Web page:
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Has the EU let Portugal and Spain off the hook? Don’t bank on it

The EU has opted against hitting Spain and Portugal with sanctions for breaking the bloc’s rules on government spending. But Spain must still bring its 4.6 per cent deficit under 3 per cent by 2018 and Portugal must achieve a 2.5 per cent deficit by the end of 2016. Portugal’s radical left is not proclaiming victory.

By Isabel Pires

After a constant dance between the Portuguese government and the European Commission on sanctions, on Wednesday it was decided that there would be no sanctions, neither on Portugal nor on Spain. It was also said that the rules could again change (eg lowering the deficit target to 2.5%).

In fact, this game never had clear rules to the extent that these are being adapted to the needs of those setting the rules of the game. When it comes to France or Germany, the rules cannot be applied, but when its Portugal or Spain, the rules have to be applied, with associated extras.

To say, as on Friday Portugal’s Minister of Foreign Affairs declared, that to continue to play this game and follow the rules is worth it, is clearly an exaggeration. If there’s one thing this whole situation made clear is that there is nothing positive in these rules, there is nothing clear or consistent for the players of the game, there is no advantage for those who decide to follow different paths.

The discretion of the decisions made by a group without any democratic legitimacy reached a breaking point that is impossible to ignore. The good students of yesterday, after all produced bad results, even if they had taken things further* than the teachings of the troika. The goal of the masters of this game is clear: these are no longer economic rules, this is a clear political project, of austerity. And those who do not meet this austerity are punished; sanctions have never been technical but political.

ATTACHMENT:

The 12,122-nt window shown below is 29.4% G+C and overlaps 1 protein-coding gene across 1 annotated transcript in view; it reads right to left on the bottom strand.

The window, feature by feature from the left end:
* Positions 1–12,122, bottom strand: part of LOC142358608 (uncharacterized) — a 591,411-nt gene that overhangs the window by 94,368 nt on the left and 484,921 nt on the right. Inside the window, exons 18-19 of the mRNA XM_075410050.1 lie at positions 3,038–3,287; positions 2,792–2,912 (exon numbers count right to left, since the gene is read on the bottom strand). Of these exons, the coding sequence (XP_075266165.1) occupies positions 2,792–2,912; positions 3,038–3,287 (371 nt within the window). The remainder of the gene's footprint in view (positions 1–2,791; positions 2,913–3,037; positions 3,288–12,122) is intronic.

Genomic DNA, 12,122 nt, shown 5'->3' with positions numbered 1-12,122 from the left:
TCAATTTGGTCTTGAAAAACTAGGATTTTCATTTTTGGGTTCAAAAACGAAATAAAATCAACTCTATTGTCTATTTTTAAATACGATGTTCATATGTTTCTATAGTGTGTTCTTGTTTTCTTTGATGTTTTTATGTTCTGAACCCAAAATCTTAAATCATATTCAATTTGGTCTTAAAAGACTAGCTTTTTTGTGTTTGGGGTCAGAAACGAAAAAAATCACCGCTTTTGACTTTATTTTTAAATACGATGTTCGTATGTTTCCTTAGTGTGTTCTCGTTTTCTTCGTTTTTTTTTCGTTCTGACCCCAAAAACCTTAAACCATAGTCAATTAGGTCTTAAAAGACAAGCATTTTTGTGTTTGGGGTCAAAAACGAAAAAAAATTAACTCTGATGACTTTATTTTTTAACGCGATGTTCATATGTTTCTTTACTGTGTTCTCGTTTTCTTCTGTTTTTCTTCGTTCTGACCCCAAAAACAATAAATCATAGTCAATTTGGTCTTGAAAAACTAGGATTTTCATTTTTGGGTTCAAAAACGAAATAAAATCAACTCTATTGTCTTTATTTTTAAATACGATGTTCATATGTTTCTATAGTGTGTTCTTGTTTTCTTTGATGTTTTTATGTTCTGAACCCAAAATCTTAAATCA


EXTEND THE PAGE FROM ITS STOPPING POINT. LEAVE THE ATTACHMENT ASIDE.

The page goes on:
In this game in which those who have power want to be in control at all costs, political sanctions have been shrouded in technicalities and came under false pretenses. This process of sanctions is a political process. At a time when the so-called European integration project is at an impasse, the political struggle is the ultimate weapon.

With the outcome of the British referendum leading the UK out of the European Union, the proliferation of opposition to the rules, the growth of far-right political forces, a humanitarian crisis to which the institutions fail to respond, preferring to give money to Turkey as a buffer against the refugees, the rebirth of the ghost terrorism, a growing feeling that the European institutions no longer understand of the European peoples; with this whole situation the glue that holds the EU together is becoming weaker.

On the other hand, the attempt to maintain the EU by force and punishment is not working too well. It is not that the European Commission will, therefore, admit it is wrong and for this reason is not applying sanctions. We are living through a period of adjustment, new to this European institution, which wants to keep power, and so wants to avoid any further setbacks or political backlash.

You cannot want to be one thing and its opposite, and that is what the Commission has tried to do. For Portugal at the moment, the process of sanctions seems to have ended, but for the Commission it has not. Attempts to penalize us by other methods will be creatively pursued over the coming months. If for now this setback in the implementation of sanctions can be considered a defeat for the Commission, the battle is still far from over.

There is still much work ahead to end the division in Europe between countries of the first rank and those of the second, so that democracy can become the cornerstone of a union between the peoples. Meanwhile austerity will surely hover over all of us, like a black cloud that refuses to disappear. Because these [EU] rules do not serve the people, but a dominant and big business elite.

Isabel Pires is MP for Left Bloc .

Source: Esquerda.net

ALSO: What the Portuguese Communist Party said:

Predicting further ‘pressure’ and ‘blackmail’ from the EU, João Oliveira, leader of the PCP in Parliament, said:

“The PCP considers that the Government should…proceed to convene an intergovernmental summit with a view to immediate suspension and revocation of the Budgetary Treaty and the Treaty of Lisbon and the institutionalization of the possibility of reversibility of treaties.”

Source: Jornal de Negocios

Background on this week’s decision: Financial Times 


About revoltingeurope

Writer on Europe's Left, trade union and social movements @tomgilltweets or @revoltingeurope


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